Friday, January 17, 2020
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St. Viator choir director brings faith to music

The choir director at St Viator High School in Arlington Heights, Illinois, is also a math teacher at the school. But more importantly, Daniel Walls has a great opportunity to unite this Catholic school community through song, reports Greta Zimmerman in the Viator Voice.

A page from a hymnal, showing Gregorian chant notation (iStock)

“A lot of the choral music in history was written for the church and was written to be sacred music, and it’s really great that we can delve into topics of what the music is about, the spirituality and theology behind it,” the student newspaper quoted him as saying, adding that he’s able, at a Catholic high school, not just to study the music for music’s sake, but “to present it as our beliefs and not just the beliefs of the Christian faith.”

Because so much choral literature, as Mr Walls said, is sacred music, a good vocal music curriculum, like St Viator’s, would be utterly incomplete without at least some religious music.

Even public school choirs sing music with religious words at their concerts, whether those words are from a spiritual or from Gregorian chant, which began in the ninth century.

Through the decades, however, people from different faith traditions—and those with no particular religious beliefs—have raised the issue that when public schools sing religious music, they’re effectively endorsing a specific religion. If all schools were doing is singing words about worshiping God, praising Jesus, and so on, that would indeed be unconstitutional.

But that’s not what the schools are doing. Not that it’s a problem at St Viator, but the lower courts have relied on other First-Amendment tests in guiding their rulings about sacred music. Although the Supreme Court has never taken a case about this, lower courts generally find that the educational mission of the schools, even the public ones, is well served by the study and performance of sacred music.

Unless a school district has a policy restricting choir directors from performing any sacred or religious music, which can be defined as music that recognizes the existence of a supreme being, deity, or a religious holiday, they’re usually free to incorporate seasonally appropriate and sacred religious music as part of a balanced repertoire that includes both secular and religious music in the total curriculum. For choir students, in other words, studying a Bach Mass is part of a total curriculum in music, much like studying a Renaissance cathedral is part of a total curriculum in the arts for architecture students.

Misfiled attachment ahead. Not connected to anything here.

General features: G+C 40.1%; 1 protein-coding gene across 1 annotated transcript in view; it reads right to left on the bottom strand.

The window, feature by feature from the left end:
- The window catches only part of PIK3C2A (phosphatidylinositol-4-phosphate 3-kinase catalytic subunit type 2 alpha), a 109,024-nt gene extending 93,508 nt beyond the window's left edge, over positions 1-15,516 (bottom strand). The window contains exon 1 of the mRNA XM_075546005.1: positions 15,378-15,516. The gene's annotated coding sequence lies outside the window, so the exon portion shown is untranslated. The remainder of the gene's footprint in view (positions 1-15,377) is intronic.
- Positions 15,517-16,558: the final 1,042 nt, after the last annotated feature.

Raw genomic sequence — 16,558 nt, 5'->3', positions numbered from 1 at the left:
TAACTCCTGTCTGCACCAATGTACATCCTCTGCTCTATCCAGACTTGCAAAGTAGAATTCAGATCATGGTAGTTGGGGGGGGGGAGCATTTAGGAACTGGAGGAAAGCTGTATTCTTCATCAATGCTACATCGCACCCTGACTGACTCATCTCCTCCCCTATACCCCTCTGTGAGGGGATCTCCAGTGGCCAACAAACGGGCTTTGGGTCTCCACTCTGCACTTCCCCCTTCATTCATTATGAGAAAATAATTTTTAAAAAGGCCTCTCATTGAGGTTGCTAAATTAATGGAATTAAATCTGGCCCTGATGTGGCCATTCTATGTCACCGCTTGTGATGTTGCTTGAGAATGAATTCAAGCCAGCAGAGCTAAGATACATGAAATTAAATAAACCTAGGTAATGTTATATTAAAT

For example, as Gov Jay Nixon of Missouri and his wife lit the state’s Christmas tree last month in Jefferson City, choirs from Boonville High School, Blair Oaks High School, Fulton High School, California High School, Helias Catholic High School, and Jefferson City High School all participated in the ceremony, according to a news release from the governor’s office.

So Catholic and public schools sang sacred music at the governor’s mansion.

The National Association for Music Education, or NAfME, has even issued an official position statement about the performance of sacred music by public high schools:

It is the position of [NAfME] that the study and performance of religious music within an educational context is a vital and appropriate part of a comprehensive music education. The omission of sacred music from the school curriculum would result in an incomplete educational experience.

Typically high school choir directors include program notes whenever their groups perform music with a religious text. Program notes can provide a historical context for the music for audience members who may not be a part of the faith tradition that comes across in the words. They often stress the literary, not liturgical, need to include the study and performance of sacred music in any school music program.

Studying and performing sacred music, then, adds value to a music program, including:

  • Students learn about the musical traditions of a historical period different from their own.
  • Students learn about different cultures and countries. The study of a different culture would be incomplete without learning how people who lived in that culture performed their music.
  • Students can access different musical styles and genres. It’s pretty hard, for example, to find an African-American spiritual that isn’t—how should I put this?—spiritual.

The student newspaper at St Viator quoted Mr Walls as saying the faculty at the school “is very friendly and helpful, and the student body is great, spirited and excited to learn.”

Eighth graders can take the entrance exam for St Viator on Saturday, and if they’re accepted, they’ll make themselves a part of the tradition at the school, including the uniting and educational choir program from Mr Walls, whose roots in the Catholic schools go back to his four years at Boylan Catholic High School in Rockford and whose love for music education goes back to his participation in the all-state choir his junior year.

Paul Katula is the executive editor of the Voxitatis Research Foundation, which publishes this blog. For more information, see the About page.

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